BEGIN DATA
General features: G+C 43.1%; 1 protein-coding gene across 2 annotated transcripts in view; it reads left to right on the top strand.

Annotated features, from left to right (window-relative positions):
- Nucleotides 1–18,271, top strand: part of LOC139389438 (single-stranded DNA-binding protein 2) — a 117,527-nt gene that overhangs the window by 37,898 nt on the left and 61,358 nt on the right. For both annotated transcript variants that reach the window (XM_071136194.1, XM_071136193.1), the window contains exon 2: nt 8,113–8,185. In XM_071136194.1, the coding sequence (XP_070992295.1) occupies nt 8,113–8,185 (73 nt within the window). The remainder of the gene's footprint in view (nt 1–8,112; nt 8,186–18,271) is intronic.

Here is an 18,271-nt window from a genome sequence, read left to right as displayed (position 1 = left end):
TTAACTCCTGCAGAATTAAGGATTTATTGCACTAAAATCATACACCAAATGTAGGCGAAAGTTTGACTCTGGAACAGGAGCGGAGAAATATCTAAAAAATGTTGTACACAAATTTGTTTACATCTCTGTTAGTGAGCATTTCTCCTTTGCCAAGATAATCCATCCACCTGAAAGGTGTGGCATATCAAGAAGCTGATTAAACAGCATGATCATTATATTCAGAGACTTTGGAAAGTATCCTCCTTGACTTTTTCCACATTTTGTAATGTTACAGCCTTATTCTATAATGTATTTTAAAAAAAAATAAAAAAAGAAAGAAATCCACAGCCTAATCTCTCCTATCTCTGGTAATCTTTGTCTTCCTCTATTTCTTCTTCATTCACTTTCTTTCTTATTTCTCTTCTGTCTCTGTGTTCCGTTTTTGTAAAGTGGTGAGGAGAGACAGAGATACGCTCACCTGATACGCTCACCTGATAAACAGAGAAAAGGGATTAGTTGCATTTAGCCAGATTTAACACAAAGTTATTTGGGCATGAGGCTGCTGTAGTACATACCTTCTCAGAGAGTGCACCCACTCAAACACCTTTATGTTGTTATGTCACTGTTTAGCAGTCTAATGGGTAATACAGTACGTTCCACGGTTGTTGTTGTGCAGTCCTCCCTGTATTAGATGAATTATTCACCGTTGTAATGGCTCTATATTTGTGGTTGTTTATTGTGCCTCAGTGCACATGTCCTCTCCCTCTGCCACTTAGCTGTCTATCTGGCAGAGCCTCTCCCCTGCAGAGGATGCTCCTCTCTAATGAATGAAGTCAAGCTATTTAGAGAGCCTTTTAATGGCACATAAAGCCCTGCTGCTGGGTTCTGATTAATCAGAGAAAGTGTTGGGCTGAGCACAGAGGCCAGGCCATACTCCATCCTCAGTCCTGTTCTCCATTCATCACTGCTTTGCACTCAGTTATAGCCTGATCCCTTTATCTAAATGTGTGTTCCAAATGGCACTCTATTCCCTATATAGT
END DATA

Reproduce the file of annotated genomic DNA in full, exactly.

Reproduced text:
General features: G+C 43.1%; 1 protein-coding gene across 2 annotated transcripts in view; it reads left to right on the top strand.

Annotated features, from left to right (window-relative positions):
- Nucleotides 1–18,271, top strand: part of LOC139389438 (single-stranded DNA-binding protein 2) — a 117,527-nt gene that overhangs the window by 37,898 nt on the left and 61,358 nt on the right. For both annotated transcript variants that reach the window (XM_071136194.1, XM_071136193.1), the window contains exon 2: nt 8,113–8,185. In XM_071136194.1, the coding sequence (XP_070992295.1) occupies nt 8,113–8,185 (73 nt within the window). The remainder of the gene's footprint in view (nt 1–8,112; nt 8,186–18,271) is intronic.

Here is an 18,271-nt window from a genome sequence, read left to right as displayed (position 1 = left end):
TTAACTCCTGCAGAATTAAGGATTTATTGCACTAAAATCATACACCAAATGTAGGCGAAAGTTTGACTCTGGAACAGGAGCGGAGAAATATCTAAAAAATGTTGTACACAAATTTGTTTACATCTCTGTTAGTGAGCATTTCTCCTTTGCCAAGATAATCCATCCACCTGAAAGGTGTGGCATATCAAGAAGCTGATTAAACAGCATGATCATTATATTCAGAGACTTTGGAAAGTATCCTCCTTGACTTTTTCCACATTTTGTAATGTTACAGCCTTATTCTATAATGTATTTTAAAAAAAAATAAAAAAAGAAAGAAATCCACAGCCTAATCTCTCCTATCTCTGGTAATCTTTGTCTTCCTCTATTTCTTCTTCATTCACTTTCTTTCTTATTTCTCTTCTGTCTCTGTGTTCCGTTTTTGTAAAGTGGTGAGGAGAGACAGAGATACGCTCACCTGATACGCTCACCTGATAAACAGAGAAAAGGGATTAGTTGCATTTAGCCAGATTTAACACAAAGTTATTTGGGCATGAGGCTGCTGTAGTACATACCTTCTCAGAGAGTGCACCCACTCAAACACCTTTATGTTGTTATGTCACTGTTTAGCAGTCTAATGGGTAATACAGTACGTTCCACGGTTGTTGTTGTGCAGTCCTCCCTGTATTAGATGAATTATTCACCGTTGTAATGGCTCTATATTTGTGGTTGTTTATTGTGCCTCAGTGCACATGTCCTCTCCCTCTGCCACTTAGCTGTCTATCTGGCAGAGCCTCTCCCCTGCAGAGGATGCTCCTCTCTAATGAATGAAGTCAAGCTATTTAGAGAGCCTTTTAATGGCACATAAAGCCCTGCTGCTGGGTTCTGATTAATCAGAGAAAGTGTTGGGCTGAGCACAGAGGCCAGGCCATACTCCATCCTCAGTCCTGTTCTCCATTCATCACTGCTTTGCACTCAGTTATAGCCTGATCCCTTTATCTAAATGTGTGTTCCAAATGGCACTCTATTCCCTATATAGT